As we reported in a previous alert, the Massachusetts Earned Sick Time Law takes effect on July 1, 2015, with significant consequences for most employers with Massachusetts-based employees. In summary, the new law entitles employees who work primarily in Massachusetts (including full-time, part-time, temporary and seasonal employees) to accrue and use up to 40 hours of sick time per year. Employers with 11 or more employees (regardless of where those employees are based) are required to provide paid sick time, while smaller employers must provide unpaid sick time.
The Attorney General of Massachusetts recently released final regulations interpreting this new law, providing detailed guidance to employers as they work to bring their policies into compliance. Of note, these regulations introduce several limitations to the law’s sick time entitlement that are protective of employers, representing a significant deviation from the proposed regulations. The most noteworthy provisions of the final regulations are as follows:
- Safe harbor during transition year. The final regulations provide a six-month safe harbor for certain employers who had a paid leave policy in effect on May 1, 2015. These employers will be deemed to be in compliance with the new law until January 1, 2016, as long as (i) full-time employees can earn and use at least 30 hours of paid leave in 2015 (which must be available for the purposes specified by the new law and must be available for carryover into the following year, if unused); and (ii) on or after July 1, 2015, any employees not covered by the policy accrue or be granted allotments of paid leave at the same rate or in the same amount as covered full-time employees.
- Certain employers and employees not covered. The final regulations newly note that, among other exempt groups, the law does not apply to (i) local public employers (in addition to cities and towns), unless the law is accepted by vote or appropriation of funds by the applicable governing body or (ii) college students who participate in a federal work study or similar financial aid/scholarship program or who provide student housing services in exchange for a reduction of education-related expenses.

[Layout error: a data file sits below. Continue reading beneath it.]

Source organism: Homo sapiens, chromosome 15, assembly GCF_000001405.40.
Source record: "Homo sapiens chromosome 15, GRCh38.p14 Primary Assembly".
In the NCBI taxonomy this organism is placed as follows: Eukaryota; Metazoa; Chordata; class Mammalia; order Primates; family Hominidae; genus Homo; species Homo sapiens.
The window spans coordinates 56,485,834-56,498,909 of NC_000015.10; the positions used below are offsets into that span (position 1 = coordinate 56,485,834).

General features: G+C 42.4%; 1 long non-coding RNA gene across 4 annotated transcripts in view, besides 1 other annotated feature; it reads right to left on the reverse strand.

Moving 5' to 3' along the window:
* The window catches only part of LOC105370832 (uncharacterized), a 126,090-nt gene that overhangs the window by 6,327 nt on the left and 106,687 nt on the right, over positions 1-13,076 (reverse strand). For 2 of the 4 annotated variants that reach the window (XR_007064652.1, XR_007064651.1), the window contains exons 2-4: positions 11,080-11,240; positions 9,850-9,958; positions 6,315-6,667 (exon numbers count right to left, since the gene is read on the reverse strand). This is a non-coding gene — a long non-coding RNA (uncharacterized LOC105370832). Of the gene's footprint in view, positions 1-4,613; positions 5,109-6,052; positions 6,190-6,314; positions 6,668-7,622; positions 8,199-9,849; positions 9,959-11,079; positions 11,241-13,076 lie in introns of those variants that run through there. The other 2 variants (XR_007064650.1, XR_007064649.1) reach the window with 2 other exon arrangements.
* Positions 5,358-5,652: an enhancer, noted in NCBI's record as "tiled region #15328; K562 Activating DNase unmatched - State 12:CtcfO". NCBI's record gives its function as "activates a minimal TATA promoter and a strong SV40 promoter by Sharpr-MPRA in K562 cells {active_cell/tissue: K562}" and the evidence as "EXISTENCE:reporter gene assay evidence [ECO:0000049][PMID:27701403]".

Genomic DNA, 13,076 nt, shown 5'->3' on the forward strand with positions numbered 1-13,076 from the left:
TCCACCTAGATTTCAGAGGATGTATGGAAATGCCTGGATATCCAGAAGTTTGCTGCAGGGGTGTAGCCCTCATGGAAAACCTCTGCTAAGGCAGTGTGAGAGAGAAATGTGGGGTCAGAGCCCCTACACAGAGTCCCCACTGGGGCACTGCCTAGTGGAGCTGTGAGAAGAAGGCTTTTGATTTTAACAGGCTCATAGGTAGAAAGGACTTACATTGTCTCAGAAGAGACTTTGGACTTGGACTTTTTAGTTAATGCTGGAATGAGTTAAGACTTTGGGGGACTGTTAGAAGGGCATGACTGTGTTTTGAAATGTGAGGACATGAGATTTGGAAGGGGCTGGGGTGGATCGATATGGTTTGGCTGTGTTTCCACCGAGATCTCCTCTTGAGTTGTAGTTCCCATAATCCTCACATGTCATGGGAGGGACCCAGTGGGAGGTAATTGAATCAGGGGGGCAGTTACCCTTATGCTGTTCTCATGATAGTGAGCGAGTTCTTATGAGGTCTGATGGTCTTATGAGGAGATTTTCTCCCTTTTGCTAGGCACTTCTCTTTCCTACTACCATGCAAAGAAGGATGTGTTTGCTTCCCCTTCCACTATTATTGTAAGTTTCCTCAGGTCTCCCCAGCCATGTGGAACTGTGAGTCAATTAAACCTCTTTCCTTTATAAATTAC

- Interaction with other forms of leave. Although the proposed regulations stated that sick time must be in addition to leave granted under certain federal and state leave laws (such as the federal Family and Medical Leave Act), the final regulations state that sick time may run concurrently with any such leave. Employers may require employees to use their paid sick time when taking other forms of leave that would otherwise be unpaid.
- Interaction with other policies. As noted in the statute, an employer may substitute paid leave under its own paid leave policy for earned sick time, as long as that policy permits employees to earn and use sick time at (at least) the same rates and for the same purposes as specified under the new law. The final regulations explain that this type of substitution is permissible even if employees use all of their accrued leave for other purposes (such as vacation), as long as the employer’s policy makes clear that additional sick time will not be provided in these circumstances.
- Limitations on how sick time is paid.
- Hourly employees. The final regulations require hourly employees to be paid for sick time based on their regular hourly rate only, excluding overtime, holiday and premium pay, rather than their regular hourly rate plus any other benefits paid on an hourly basis, as stated in the proposed regulations.
- Salaried employees. Salaried employees must be paid for sick time based on their hourly rate for the previous pay period, but salaried employees who are exempt from federal overtime pay requirements will be assumed to work 40 hours per week (or the employee’s normal work week, if less).
- Employees with different hourly pay rates. For employees who have different hourly pay rates from the same employer, the final regulations grant employers the option of paying sick time based on (i) the wages the employee would have been paid for the hours used for sick time; or (ii) a “blended” rate determined by calculating the average of all pay rates over the previous pay period or other period that the employer customarily uses to calculate a blended rate for similar purposes.